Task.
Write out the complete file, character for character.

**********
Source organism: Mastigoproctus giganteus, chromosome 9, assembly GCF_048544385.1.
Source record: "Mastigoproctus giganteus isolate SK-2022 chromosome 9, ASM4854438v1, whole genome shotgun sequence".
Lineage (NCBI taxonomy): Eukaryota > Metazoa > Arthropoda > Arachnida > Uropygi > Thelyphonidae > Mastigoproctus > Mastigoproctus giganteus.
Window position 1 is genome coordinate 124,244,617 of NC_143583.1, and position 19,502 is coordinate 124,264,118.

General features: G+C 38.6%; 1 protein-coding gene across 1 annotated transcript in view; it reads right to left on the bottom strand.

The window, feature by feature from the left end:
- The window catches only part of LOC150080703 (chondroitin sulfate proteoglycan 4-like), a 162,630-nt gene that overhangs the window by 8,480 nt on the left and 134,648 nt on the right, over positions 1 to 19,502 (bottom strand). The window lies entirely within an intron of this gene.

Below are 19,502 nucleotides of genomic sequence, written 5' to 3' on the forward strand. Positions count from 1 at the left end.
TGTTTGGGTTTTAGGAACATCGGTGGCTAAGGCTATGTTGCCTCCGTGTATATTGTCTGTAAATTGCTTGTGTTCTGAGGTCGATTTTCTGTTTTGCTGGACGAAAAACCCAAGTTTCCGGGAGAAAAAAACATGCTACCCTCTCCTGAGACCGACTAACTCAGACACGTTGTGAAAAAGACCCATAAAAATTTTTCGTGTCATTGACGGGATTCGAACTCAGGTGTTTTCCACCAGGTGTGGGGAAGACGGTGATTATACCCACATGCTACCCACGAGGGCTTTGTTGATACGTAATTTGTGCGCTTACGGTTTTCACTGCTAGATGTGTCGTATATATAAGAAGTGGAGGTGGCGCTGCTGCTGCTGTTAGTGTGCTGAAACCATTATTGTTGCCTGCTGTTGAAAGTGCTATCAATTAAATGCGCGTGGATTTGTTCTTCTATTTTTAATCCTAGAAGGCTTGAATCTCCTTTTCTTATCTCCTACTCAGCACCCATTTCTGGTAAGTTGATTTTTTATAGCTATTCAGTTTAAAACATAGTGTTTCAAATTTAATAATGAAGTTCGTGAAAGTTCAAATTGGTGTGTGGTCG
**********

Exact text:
Source organism: Mastigoproctus giganteus, chromosome 9, assembly GCF_048544385.1.
Source record: "Mastigoproctus giganteus isolate SK-2022 chromosome 9, ASM4854438v1, whole genome shotgun sequence".
Lineage (NCBI taxonomy): Eukaryota > Metazoa > Arthropoda > Arachnida > Uropygi > Thelyphonidae > Mastigoproctus > Mastigoproctus giganteus.
Window position 1 is genome coordinate 124,244,617 of NC_143583.1, and position 19,502 is coordinate 124,264,118.

General features: G+C 38.6%; 1 protein-coding gene across 1 annotated transcript in view; it reads right to left on the bottom strand.

The window, feature by feature from the left end:
- The window catches only part of LOC150080703 (chondroitin sulfate proteoglycan 4-like), a 162,630-nt gene that overhangs the window by 8,480 nt on the left and 134,648 nt on the right, over positions 1 to 19,502 (bottom strand). The window lies entirely within an intron of this gene.

Below are 19,502 nucleotides of genomic sequence, written 5' to 3' on the forward strand. Positions count from 1 at the left end.
TGTTTGGGTTTTAGGAACATCGGTGGCTAAGGCTATGTTGCCTCCGTGTATATTGTCTGTAAATTGCTTGTGTTCTGAGGTCGATTTTCTGTTTTGCTGGACGAAAAACCCAAGTTTCCGGGAGAAAAAAACATGCTACCCTCTCCTGAGACCGACTAACTCAGACACGTTGTGAAAAAGACCCATAAAAATTTTTCGTGTCATTGACGGGATTCGAACTCAGGTGTTTTCCACCAGGTGTGGGGAAGACGGTGATTATACCCACATGCTACCCACGAGGGCTTTGTTGATACGTAATTTGTGCGCTTACGGTTTTCACTGCTAGATGTGTCGTATATATAAGAAGTGGAGGTGGCGCTGCTGCTGCTGTTAGTGTGCTGAAACCATTATTGTTGCCTGCTGTTGAAAGTGCTATCAATTAAATGCGCGTGGATTTGTTCTTCTATTTTTAATCCTAGAAGGCTTGAATCTCCTTTTCTTATCTCCTACTCAGCACCCATTTCTGGTAAGTTGATTTTTTATAGCTATTCAGTTTAAAACATAGTGTTTCAAATTTAATAATGAAGTTCGTGAAAGTTCAAATTGGTGTGTGGTCG